A feeling of gloom pervades much of the Cotton Belt as we experience what should be a joyful time of the year. While most of the country is celebrating another year of economic growth, many farmers are wondering what kind of hand the economy will deal them this year.
The price of cotton - still the backbone of the agricultural economy in the Delta region - has risen slightly since 1999. But, the cotton loan deficiency payment has shrunk to a small fraction of what it was in 1999.
As a result of the LDP decline from 21 cents per pound the previous season, to 0.0 cent the week of Dec. 15, 2000 cotton farmers are receiving 10 to 12 cents less per pound than in 1999. When you add discounts for short staple and high micronaire, it gets even worse.
Yields fell again in 2000. Mississippi growers produced an average of 649 pounds per acre, their lowest yield since 1995's 622 pounds. Experts blamed a combination of drought and varieties that were more sensitive to the extreme temperatures in July and August.
Similar results have been reported for the other Mid-South states and the lower Southeast, where drought conditions took a severe toll on all crops, many of them for the third straight year.
On the Texas High Plains, growers are reporting yield reductions of 25 to 35 percent after they fought high temperatures, excess rain, drought, beet armyworm infestations and freezing temperatures and snow at harvest.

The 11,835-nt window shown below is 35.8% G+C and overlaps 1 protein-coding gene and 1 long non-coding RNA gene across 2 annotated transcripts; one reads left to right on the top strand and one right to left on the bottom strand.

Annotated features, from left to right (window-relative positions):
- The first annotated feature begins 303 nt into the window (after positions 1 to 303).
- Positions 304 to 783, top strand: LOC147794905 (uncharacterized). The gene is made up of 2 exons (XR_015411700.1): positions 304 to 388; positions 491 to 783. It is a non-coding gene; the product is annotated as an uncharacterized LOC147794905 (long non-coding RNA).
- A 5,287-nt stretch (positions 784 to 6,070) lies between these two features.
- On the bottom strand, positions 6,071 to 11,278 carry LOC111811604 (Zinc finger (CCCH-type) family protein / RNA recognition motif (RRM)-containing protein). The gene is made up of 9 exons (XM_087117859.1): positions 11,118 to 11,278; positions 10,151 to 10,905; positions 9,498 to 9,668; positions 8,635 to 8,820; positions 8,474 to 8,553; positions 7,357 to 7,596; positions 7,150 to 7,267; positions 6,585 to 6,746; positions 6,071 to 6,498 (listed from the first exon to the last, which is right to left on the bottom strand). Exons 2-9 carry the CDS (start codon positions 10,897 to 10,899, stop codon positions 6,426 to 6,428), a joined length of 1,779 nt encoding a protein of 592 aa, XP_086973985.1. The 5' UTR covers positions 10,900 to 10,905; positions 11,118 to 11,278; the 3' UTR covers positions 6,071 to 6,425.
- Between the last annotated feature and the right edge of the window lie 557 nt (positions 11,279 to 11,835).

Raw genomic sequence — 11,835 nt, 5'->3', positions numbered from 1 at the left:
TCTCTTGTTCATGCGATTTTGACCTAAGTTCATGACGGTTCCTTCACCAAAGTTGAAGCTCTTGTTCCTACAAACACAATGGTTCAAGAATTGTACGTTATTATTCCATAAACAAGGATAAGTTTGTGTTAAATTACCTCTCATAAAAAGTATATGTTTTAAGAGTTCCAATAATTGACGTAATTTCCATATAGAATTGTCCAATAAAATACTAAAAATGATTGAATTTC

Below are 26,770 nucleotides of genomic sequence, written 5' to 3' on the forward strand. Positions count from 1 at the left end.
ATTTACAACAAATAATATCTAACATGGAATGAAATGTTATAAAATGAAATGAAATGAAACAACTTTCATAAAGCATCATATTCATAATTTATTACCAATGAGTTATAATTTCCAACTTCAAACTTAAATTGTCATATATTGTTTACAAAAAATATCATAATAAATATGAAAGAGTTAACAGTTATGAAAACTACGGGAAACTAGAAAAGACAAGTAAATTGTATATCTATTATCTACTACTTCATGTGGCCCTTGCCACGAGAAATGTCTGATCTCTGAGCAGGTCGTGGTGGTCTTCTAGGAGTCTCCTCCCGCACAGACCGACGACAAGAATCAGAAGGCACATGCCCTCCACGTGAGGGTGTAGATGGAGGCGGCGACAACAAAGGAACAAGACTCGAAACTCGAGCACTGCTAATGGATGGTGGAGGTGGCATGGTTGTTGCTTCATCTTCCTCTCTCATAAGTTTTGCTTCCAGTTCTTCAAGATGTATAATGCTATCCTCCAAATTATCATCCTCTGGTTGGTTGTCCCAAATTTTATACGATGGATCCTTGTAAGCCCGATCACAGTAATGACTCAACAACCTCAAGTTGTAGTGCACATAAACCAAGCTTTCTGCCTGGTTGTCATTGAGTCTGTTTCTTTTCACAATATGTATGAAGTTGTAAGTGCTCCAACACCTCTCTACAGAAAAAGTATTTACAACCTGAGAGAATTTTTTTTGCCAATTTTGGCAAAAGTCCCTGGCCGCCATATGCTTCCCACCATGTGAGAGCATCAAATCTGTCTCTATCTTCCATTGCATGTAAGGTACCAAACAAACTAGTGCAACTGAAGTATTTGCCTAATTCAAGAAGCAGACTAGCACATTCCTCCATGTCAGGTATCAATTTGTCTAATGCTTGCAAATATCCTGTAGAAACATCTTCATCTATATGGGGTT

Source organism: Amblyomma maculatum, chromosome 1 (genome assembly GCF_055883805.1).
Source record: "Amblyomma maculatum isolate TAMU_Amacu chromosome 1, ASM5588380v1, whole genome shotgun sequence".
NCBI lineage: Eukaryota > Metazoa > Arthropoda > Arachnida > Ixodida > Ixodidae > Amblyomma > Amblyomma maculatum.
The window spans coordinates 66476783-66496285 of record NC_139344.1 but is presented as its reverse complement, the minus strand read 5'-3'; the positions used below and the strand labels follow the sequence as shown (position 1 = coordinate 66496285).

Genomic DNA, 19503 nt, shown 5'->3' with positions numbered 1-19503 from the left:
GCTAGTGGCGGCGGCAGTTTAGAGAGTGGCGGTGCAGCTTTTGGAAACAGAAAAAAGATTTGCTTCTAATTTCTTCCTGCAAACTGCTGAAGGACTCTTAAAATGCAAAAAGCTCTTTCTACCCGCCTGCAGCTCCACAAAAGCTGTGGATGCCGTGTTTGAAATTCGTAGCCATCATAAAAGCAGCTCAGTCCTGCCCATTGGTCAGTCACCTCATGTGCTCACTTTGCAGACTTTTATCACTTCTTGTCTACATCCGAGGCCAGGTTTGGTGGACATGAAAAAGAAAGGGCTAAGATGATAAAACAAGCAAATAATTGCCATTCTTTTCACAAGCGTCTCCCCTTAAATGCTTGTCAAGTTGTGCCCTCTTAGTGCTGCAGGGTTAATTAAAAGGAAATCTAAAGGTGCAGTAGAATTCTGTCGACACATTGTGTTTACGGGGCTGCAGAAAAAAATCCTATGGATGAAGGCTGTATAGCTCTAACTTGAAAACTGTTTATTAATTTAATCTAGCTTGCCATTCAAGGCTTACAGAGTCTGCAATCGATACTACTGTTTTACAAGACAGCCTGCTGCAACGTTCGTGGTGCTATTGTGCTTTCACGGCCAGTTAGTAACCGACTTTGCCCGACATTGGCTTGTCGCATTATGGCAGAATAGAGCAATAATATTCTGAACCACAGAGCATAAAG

Unfortunately, yield losses of 25 to 35 percent will not allow growers to qualify for the disaster signup scheduled to begin at county Farm Service Agency offices Jan. 18. Losses must exceed 35 percent before farmers can receive disaster payments.
The National Cotton Council asked USDA to use the emergency aid legislation to provide assistance to producers who incurred severe economic losses with "special attention to those whose losses are severe, but fall short of the quantity and quality thresholds set forth in the statute."
But, USDA failed to do so. No one is commenting on the reason, but some have speculated that the Agriculture Department's lack of experience in administering such a program and Secretary Dan Glickman's impending departure shoved it to the back burner.
The department also decided not to include an agricultural fuel cost adjustment suggested by the NCC as part of a severe economic loss feature.
NCC President Robert E. McLendon pointed out in a letter to Glickman that diesel fuel that sold for 50 cents per gallon to agricultural users at planting is now priced at $1.50 per gallon and higher.
Many Southern producers, who rely on irrigation more than growers in the Midwest, took a double whammy last summer because of the increased watering needed for their crops and sharply higher prices for diesel.
Getting USDA to reconsider its decision or urging Congress to pass new legislation will be one of the first orders of business for agricultural groups as the year begins.
Meanwhile, we wish for you and yours the best possible new year.